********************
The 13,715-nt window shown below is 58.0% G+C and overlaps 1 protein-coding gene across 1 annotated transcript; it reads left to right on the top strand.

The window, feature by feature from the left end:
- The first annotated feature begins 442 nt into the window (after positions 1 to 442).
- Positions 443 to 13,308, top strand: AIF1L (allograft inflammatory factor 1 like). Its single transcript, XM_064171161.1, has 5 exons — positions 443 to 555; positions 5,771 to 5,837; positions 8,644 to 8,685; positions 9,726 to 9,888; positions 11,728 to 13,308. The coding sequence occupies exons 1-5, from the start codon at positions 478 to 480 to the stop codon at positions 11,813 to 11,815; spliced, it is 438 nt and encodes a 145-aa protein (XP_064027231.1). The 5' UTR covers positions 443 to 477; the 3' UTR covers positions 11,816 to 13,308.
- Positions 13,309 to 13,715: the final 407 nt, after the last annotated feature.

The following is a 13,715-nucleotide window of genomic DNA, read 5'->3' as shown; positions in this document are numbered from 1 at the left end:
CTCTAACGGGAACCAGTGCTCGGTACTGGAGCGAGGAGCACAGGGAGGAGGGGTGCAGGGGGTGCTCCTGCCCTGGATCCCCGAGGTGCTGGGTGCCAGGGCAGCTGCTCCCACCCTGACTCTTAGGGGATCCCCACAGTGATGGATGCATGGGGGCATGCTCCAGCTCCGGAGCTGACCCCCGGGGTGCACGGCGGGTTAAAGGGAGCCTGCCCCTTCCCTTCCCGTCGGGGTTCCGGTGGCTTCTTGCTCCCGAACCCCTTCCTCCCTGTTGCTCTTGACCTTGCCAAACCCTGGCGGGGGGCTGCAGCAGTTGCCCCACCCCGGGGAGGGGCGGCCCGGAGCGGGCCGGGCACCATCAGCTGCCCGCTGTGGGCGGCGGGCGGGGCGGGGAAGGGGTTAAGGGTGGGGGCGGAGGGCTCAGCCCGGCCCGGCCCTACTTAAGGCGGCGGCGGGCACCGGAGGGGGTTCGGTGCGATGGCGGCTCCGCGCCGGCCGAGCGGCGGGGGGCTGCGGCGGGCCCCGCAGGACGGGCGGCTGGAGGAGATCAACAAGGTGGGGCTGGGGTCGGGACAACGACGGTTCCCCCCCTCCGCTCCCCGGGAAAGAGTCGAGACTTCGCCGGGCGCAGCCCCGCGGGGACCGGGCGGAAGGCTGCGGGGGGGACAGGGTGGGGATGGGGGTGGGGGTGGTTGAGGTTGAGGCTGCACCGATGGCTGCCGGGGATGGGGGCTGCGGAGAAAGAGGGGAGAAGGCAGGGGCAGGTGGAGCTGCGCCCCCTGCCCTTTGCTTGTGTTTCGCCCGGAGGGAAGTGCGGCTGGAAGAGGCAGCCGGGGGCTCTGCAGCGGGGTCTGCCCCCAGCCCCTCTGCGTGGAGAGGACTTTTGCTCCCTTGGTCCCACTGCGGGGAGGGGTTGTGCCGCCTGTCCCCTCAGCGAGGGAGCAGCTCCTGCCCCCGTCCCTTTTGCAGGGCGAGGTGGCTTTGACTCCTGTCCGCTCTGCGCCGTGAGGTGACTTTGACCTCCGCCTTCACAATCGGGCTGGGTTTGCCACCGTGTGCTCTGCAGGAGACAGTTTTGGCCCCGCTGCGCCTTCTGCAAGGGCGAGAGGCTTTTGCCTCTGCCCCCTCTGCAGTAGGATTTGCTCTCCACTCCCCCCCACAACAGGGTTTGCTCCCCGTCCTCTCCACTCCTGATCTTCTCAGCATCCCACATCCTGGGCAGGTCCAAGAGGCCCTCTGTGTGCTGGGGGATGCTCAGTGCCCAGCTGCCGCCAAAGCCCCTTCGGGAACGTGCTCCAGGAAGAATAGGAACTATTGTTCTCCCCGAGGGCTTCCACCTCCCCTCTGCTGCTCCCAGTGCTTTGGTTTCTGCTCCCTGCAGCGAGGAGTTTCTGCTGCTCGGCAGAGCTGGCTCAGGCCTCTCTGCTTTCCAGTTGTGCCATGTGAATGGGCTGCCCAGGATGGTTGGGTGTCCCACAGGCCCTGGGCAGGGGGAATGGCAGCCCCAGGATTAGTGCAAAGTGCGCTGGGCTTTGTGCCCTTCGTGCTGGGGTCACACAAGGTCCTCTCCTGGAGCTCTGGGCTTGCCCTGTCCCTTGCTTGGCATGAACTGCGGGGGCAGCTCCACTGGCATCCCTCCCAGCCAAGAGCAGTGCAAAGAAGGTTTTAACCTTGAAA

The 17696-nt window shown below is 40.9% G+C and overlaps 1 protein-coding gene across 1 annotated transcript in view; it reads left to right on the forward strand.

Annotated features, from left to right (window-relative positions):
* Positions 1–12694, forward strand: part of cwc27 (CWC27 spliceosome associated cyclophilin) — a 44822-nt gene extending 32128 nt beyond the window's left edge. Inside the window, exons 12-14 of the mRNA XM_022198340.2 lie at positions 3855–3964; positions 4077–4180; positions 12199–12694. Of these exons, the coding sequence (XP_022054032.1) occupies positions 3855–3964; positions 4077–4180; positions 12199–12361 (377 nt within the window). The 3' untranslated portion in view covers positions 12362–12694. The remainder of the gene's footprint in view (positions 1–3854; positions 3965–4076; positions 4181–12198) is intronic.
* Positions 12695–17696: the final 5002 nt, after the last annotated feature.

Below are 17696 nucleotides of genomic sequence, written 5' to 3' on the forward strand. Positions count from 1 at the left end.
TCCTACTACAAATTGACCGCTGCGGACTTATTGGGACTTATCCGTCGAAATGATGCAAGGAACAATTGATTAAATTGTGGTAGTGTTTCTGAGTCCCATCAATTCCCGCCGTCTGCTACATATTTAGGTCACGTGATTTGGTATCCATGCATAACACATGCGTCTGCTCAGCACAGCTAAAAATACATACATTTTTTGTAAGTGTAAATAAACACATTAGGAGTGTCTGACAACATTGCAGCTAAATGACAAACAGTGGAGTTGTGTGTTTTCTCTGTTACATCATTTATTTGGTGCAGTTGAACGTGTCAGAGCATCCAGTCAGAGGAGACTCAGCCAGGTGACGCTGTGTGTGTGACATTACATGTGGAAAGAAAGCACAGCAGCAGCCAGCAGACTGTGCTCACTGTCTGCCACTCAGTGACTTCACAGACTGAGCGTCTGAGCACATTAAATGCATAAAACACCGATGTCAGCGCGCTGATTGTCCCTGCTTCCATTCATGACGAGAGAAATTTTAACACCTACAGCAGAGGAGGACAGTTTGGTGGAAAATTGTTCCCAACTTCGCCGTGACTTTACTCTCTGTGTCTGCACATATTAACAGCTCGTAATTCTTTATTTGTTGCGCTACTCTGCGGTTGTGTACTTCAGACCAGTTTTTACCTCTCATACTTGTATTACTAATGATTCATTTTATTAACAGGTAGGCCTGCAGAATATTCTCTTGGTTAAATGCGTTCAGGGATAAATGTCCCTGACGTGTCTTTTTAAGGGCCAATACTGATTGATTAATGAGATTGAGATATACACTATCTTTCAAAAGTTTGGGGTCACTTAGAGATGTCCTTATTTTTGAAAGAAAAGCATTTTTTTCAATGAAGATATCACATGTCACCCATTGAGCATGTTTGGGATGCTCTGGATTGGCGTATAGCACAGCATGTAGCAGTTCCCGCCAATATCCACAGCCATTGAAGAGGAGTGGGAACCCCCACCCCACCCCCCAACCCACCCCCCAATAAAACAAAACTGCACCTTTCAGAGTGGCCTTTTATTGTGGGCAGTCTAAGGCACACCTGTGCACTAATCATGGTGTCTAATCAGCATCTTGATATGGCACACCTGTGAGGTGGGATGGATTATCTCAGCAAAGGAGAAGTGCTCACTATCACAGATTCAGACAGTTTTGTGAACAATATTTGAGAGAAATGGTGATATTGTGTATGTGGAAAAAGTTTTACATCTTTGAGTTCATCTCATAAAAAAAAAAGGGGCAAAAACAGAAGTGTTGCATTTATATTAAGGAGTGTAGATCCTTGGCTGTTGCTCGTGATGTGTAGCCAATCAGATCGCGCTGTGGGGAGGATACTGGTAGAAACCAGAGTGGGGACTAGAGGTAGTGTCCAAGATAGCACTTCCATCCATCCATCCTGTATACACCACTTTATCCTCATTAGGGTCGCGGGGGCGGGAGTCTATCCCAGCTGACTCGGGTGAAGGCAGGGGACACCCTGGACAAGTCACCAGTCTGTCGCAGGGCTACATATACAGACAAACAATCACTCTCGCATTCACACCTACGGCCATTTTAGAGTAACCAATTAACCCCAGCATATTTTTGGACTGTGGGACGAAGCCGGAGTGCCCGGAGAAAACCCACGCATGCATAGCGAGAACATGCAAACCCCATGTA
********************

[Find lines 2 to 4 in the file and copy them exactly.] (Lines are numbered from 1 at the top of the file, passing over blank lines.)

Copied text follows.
The window, feature by feature from the left end:
- The first annotated feature begins 442 nt into the window (after positions 1 to 442).
- Positions 443 to 13,308, top strand: AIF1L (allograft inflammatory factor 1 like). Its single transcript, XM_064171161.1, has 5 exons — positions 443 to 555; positions 5,771 to 5,837; positions 8,644 to 8,685; positions 9,726 to 9,888; positions 11,728 to 13,308. The coding sequence occupies exons 1-5, from the start codon at positions 478 to 480 to the stop codon at positions 11,813 to 11,815; spliced, it is 438 nt and encodes a 145-aa protein (XP_064027231.1). The 5' UTR covers positions 443 to 477; the 3' UTR covers positions 11,816 to 13,308.